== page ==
When the Pennsylvania homeschool law was amended in 2014, it identified limited circumstances and a precise procedure that a superintendent is required to follow to contact a supervisor of a home education program.
When Law Authorizes Communication
According to the law, the superintendent is only authorized to contact a supervisor if:
- the supervisor fails to submit an evaluator’s certification by June 30; [24 P.S. §1327.1 (h.1)]
- the superintendent has a reasonable belief that an appropriate education is not occurring [24 P.S. §1327.1(i.1)]; or
- the home education program is not in compliance of any other provision of the homeschool law [24 P.S. §1327.1(j.1)].
Certified Letter is Required
In each scenario identified in the law, the superintendent shall send a letter by certified mail, return receipt requested to the supervisor of the home education program. The letter should include the basis for the superintendent’s reasonable belief that an appropriate education is not occurring or that the home education program is out of compliance.
The law outlines the supervisor’s responsibility under each circumstance and the consequences for failure to comply or respond.
It’s important to note that the law does not authorize any other manner of communication (email, phone call or regular US mail) by any other school employee.
Common Practice Disregards Law
It’s not uncommon for school administrators or employees other than the superintendent to contact homeschool supervisors by phone or regular mail to request information or action. Compounding the problem, the request usually is not required by the homeschool law.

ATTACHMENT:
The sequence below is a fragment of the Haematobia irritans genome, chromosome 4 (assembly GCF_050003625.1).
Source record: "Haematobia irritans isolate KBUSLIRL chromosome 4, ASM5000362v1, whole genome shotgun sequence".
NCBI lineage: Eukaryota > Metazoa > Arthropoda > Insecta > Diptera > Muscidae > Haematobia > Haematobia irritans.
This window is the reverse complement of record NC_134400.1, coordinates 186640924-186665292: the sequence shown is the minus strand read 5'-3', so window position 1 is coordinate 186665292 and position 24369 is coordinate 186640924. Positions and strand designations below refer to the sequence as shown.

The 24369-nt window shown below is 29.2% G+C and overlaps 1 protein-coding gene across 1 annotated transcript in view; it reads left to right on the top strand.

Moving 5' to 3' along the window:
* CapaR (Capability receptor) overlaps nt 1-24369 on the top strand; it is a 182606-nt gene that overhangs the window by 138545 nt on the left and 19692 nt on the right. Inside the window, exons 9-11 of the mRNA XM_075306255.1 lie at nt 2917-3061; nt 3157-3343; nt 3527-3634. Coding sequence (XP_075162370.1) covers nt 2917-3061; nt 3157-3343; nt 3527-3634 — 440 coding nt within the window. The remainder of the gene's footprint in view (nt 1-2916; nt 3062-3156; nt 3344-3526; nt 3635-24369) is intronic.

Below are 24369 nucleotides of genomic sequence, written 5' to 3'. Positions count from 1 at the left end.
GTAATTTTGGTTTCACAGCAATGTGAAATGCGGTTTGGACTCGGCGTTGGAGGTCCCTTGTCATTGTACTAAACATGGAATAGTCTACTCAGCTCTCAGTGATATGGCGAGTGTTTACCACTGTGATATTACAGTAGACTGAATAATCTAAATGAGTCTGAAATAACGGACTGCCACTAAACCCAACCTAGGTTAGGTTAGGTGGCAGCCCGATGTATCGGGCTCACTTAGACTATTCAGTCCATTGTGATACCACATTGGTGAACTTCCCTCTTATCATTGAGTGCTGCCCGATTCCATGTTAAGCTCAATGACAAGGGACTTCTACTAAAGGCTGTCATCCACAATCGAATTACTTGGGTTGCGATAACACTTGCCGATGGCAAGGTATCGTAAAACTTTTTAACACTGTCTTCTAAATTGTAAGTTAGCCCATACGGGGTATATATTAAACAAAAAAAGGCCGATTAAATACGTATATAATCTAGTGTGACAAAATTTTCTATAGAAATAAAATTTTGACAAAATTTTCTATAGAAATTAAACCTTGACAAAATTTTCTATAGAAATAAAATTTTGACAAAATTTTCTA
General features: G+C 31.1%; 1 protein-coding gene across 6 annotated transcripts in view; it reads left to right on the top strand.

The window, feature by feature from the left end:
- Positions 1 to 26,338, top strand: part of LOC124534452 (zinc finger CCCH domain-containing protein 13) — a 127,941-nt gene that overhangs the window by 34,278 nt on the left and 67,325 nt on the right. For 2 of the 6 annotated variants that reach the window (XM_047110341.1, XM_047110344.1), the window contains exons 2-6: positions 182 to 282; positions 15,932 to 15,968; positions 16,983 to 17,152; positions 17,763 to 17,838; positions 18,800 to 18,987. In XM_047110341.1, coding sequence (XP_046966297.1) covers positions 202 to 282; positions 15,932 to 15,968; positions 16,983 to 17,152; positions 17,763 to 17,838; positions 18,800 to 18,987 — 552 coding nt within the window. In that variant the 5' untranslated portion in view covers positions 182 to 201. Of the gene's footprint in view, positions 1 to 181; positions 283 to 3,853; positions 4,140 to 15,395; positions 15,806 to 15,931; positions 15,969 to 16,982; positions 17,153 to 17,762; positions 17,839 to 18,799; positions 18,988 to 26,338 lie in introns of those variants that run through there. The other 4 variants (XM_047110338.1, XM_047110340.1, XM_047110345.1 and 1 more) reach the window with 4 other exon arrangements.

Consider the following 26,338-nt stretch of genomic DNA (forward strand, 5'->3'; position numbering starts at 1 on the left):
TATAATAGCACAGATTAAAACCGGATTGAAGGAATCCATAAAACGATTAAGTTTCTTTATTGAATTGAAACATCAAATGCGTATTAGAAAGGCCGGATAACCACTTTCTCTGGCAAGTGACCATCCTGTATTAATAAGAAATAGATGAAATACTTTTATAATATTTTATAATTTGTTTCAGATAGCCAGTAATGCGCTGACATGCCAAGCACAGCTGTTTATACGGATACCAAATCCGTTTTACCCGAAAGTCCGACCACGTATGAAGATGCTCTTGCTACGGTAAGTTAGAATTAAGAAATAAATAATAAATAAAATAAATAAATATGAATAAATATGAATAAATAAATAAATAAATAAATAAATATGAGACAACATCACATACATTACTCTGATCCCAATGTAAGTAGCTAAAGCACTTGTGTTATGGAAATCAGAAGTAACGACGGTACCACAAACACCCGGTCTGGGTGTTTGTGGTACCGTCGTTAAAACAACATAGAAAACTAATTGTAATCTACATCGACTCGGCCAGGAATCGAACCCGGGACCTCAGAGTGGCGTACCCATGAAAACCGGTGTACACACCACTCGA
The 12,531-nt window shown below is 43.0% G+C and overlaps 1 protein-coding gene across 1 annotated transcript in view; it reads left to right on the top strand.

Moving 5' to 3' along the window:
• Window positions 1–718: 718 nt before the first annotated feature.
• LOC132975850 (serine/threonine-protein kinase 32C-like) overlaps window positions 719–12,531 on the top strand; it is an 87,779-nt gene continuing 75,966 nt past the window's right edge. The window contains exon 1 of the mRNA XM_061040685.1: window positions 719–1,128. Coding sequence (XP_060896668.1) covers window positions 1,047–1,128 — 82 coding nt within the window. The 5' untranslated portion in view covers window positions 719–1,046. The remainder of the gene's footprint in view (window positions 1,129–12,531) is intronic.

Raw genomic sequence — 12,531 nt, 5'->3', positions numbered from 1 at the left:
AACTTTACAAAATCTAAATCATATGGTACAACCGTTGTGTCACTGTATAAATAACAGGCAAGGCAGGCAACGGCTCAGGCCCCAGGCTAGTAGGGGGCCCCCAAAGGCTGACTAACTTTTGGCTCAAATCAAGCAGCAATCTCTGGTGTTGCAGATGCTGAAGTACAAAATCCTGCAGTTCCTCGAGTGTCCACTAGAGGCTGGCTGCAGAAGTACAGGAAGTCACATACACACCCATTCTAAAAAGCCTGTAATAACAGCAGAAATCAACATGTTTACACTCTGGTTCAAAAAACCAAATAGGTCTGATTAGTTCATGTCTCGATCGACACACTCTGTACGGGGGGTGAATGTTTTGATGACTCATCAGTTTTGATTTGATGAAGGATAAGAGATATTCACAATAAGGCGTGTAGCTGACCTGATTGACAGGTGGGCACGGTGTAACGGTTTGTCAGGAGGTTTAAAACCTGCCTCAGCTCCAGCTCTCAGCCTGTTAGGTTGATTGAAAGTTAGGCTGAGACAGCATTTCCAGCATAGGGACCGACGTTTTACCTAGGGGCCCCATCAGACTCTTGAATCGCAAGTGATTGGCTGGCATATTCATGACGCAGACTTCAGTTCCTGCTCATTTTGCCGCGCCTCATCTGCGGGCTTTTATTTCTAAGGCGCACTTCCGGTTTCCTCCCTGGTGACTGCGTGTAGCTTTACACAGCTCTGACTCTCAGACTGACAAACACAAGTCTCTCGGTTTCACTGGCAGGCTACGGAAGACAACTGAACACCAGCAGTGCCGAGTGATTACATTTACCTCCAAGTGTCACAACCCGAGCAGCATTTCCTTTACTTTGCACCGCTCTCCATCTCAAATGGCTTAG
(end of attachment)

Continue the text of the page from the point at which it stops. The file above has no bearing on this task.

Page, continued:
This puts parents in a difficult position. Should they respond at all since the form of communication and/or the communicator is improper? Should they curtly reply that the author or caller has not followed proper procedure without getting into the appropriateness of the request? Will the matter escalate even though the homeschool parent is in the right? These are all questions that are impossible to answer.
It can be intimidating and take a lot more energy to duel back and forth when a matter could be settled by referring an uninformed administrator to a clear provision of the homeschool law or replying that the request is not authorized.
What Should a Supervisor Do?
How and if you respond to an improper (not by certified letter) request by a school administrator is a personal matter and will likely depend on how distracting or disruptive the matter becomes.
I always advocate complying without over complying. I also understand that responding when the form isn’t proper perpetuates the improper behavior. However, I don’t blame any parent for responding to a request without spending the additional energy of educating an ill-informed school employee or corresponding back and forth until a certified letter is sent.